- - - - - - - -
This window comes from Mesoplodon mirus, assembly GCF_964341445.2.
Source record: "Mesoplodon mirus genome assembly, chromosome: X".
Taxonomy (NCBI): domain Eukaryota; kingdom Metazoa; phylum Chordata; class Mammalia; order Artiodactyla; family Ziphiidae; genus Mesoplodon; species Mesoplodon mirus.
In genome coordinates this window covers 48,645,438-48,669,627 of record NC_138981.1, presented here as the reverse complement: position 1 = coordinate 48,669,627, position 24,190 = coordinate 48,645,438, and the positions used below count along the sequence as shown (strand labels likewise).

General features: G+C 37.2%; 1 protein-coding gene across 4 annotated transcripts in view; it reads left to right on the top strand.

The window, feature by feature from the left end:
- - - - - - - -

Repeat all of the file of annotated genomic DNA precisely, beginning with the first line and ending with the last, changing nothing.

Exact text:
This window comes from Mesoplodon mirus, assembly GCF_964341445.2.
Source record: "Mesoplodon mirus genome assembly, chromosome: X".
Taxonomy (NCBI): domain Eukaryota; kingdom Metazoa; phylum Chordata; class Mammalia; order Artiodactyla; family Ziphiidae; genus Mesoplodon; species Mesoplodon mirus.
In genome coordinates this window covers 48,645,438-48,669,627 of record NC_138981.1, presented here as the reverse complement: position 1 = coordinate 48,669,627, position 24,190 = coordinate 48,645,438, and the positions used below count along the sequence as shown (strand labels likewise).

General features: G+C 37.2%; 1 protein-coding gene across 4 annotated transcripts in view; it reads left to right on the top strand.

The window, feature by feature from the left end: